1. Tell us a bit about yourself?
I am Udita Shroff – a marketing professional who has been working for Cathay Pacific for over 7 years. I enjoy all things creative and like exploring new places and playing board games in my spare time.
2. What work do you do?
I am responsible for the Marketing and Communication strategy for Cathay Pacific in South Asia, Middle East, and Africa. This also means understanding local consumer nuances and positioning the brand according to their needs so we can deliver based on what is important to them.
3. How long have you been in the industry?
It’s been over 13 years in the field of marketing, working with different organisations along the way.
4. Has your work always been your passion? Tell us why?
I have always enjoyed planning communication strategies and travelling. And I’m grateful that I’ve landed a job which is a perfect combination of both. At Cathay Pacific, I have the opportunity to think creatively, out of the box and also spend time exploring different geographies to understand our consumers. Couldn’t have asked for more!
5. Being a woman in the industry – what does it take?
I believe it takes drive to succeed. Not only in aviation but in any industry. Not only as a lady but also for a man. It’s about the willingness to challenge yourself to grow personally which in turn leads to professional growth.
Thankfully, I haven’t experienced gender bias in my career. In fact, Cathay Pacific has only shown immense confidence in me and offered me multiple opportunities to grow. At Cathay Pacific, platforms like the Gender Equity Network form a big part of what we do. With more than 70 different nationalities represented at Cathay, along with multiple generations, religious beliefs, gender and sexual identities, the General Equity Network – an internal group of volunteers working behind the scenes, ensures that there is no disparity. Additionally, here in South Africa, our passenger travel and cargo businesses are led by two very strong women.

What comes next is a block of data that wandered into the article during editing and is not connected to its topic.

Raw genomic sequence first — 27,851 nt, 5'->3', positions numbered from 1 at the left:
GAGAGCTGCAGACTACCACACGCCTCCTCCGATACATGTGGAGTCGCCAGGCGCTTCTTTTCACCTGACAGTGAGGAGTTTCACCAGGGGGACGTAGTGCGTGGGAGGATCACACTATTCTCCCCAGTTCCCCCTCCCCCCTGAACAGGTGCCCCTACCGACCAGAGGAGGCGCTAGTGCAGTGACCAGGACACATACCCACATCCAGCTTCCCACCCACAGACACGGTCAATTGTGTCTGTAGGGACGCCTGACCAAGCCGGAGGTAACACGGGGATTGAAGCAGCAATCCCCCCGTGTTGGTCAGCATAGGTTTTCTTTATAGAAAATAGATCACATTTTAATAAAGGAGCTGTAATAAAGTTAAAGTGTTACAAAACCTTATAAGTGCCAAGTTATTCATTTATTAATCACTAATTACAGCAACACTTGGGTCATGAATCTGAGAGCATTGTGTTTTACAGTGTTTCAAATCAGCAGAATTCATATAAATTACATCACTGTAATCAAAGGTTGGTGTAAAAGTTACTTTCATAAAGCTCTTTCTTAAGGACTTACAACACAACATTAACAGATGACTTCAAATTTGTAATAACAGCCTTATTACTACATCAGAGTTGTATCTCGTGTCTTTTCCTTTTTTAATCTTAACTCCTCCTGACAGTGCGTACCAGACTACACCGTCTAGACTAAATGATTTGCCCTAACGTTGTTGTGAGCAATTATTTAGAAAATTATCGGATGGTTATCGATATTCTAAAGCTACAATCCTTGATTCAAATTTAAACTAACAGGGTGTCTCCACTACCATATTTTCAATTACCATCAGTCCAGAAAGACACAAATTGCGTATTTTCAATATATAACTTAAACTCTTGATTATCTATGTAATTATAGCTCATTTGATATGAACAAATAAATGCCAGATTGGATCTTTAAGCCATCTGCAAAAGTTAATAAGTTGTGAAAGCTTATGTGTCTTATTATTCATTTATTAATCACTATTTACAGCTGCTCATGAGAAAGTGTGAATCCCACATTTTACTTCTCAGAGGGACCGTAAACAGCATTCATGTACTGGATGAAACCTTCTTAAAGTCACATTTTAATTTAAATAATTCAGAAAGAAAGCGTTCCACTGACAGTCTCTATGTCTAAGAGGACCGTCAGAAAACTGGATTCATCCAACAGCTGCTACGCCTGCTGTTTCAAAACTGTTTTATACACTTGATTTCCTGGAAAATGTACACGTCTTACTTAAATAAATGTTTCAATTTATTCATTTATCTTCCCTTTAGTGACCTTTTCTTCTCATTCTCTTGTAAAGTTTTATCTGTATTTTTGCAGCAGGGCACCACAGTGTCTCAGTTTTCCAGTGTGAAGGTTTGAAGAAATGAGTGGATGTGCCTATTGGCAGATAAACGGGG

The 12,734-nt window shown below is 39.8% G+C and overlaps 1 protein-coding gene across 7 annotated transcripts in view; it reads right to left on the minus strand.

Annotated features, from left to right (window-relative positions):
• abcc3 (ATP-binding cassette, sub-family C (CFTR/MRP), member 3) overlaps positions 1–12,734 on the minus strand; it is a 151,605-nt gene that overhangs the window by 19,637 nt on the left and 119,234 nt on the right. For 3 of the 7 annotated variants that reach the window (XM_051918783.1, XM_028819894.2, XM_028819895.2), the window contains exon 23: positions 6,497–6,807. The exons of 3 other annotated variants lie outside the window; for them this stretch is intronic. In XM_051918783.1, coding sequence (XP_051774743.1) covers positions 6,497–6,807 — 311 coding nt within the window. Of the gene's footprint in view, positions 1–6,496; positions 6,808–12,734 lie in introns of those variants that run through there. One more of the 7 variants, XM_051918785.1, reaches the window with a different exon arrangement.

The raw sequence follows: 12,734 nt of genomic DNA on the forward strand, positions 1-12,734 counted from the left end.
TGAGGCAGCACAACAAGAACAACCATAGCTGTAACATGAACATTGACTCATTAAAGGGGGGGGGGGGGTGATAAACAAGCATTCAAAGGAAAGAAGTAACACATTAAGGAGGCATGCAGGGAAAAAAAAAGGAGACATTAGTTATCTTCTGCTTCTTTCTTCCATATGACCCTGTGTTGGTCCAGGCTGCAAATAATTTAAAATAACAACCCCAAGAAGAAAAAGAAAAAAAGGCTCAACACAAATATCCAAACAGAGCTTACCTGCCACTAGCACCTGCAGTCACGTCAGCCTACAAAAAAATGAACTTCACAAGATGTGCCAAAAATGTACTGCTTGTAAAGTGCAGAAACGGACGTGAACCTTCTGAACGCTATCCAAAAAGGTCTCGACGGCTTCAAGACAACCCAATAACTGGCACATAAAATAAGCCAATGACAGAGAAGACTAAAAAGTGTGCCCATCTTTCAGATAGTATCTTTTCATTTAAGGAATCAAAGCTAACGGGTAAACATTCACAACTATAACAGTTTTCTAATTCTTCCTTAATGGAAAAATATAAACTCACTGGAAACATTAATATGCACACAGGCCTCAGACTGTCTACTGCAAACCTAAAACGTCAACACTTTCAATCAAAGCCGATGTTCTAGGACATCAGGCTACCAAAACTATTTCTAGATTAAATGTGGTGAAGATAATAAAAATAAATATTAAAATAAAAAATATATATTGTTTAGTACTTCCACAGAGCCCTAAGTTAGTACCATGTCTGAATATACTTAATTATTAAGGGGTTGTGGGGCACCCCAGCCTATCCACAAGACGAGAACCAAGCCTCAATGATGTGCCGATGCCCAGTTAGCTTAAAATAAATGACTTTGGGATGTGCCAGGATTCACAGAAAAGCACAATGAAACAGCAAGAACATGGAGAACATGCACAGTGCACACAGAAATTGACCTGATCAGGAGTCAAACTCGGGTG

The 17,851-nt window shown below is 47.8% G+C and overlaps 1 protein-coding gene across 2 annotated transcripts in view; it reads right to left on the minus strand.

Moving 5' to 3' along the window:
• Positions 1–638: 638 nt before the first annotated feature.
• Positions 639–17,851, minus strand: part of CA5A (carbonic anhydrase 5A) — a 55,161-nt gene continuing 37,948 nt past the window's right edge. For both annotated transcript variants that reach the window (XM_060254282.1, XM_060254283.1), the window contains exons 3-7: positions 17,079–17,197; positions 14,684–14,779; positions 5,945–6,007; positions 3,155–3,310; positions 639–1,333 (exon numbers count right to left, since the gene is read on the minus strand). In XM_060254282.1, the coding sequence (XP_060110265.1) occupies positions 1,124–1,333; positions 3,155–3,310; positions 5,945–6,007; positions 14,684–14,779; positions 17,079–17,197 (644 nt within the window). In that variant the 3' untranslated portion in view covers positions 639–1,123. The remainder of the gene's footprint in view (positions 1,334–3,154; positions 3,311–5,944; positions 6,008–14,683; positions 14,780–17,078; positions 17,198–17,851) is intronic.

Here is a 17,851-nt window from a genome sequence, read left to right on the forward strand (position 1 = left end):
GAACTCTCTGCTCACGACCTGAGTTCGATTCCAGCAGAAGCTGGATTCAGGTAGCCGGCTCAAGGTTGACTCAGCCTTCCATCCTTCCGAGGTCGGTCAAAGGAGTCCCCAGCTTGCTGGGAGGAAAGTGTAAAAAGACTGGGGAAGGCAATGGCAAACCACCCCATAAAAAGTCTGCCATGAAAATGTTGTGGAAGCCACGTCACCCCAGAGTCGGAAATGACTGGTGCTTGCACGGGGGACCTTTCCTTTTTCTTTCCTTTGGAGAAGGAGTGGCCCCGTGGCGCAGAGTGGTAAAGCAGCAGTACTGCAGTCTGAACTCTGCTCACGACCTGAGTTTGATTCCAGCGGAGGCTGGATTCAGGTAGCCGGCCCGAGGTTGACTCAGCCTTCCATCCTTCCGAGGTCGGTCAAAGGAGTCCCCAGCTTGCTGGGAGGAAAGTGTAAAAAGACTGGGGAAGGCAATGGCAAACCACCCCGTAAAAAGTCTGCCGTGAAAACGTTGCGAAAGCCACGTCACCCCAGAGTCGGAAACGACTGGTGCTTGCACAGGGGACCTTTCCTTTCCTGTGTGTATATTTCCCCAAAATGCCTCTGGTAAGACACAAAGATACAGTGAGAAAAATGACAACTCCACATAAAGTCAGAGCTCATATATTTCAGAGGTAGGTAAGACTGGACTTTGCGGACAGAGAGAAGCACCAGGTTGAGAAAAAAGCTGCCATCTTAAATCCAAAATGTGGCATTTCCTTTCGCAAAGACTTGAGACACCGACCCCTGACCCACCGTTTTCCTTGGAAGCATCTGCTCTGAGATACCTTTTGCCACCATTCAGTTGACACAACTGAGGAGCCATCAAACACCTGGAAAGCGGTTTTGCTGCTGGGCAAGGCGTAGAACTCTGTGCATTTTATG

6. What has been the most difficult challenge of your career?
I took a gap year to start something of my own. While it gave me an opportunity to hone my creative skills, I didn’t enjoy it enough to make it my profession. Making that decision of taking a gap and joining the corporate world again was a difficult one to make. I did this trial in the first few years of my career, which helped me realise very early on where my interests lie.
7. What advice do you have for other women in your industry?
For women in my industry or any other work environment, I would say; have complete faith in your potential. Often, we tend to doubt ourselves because of the society around us, but if we build immense confidence, we can achieve anything.
8. Plans for the future?
I would love to explore more geographies in the future and strengthen my leadership skills along the way.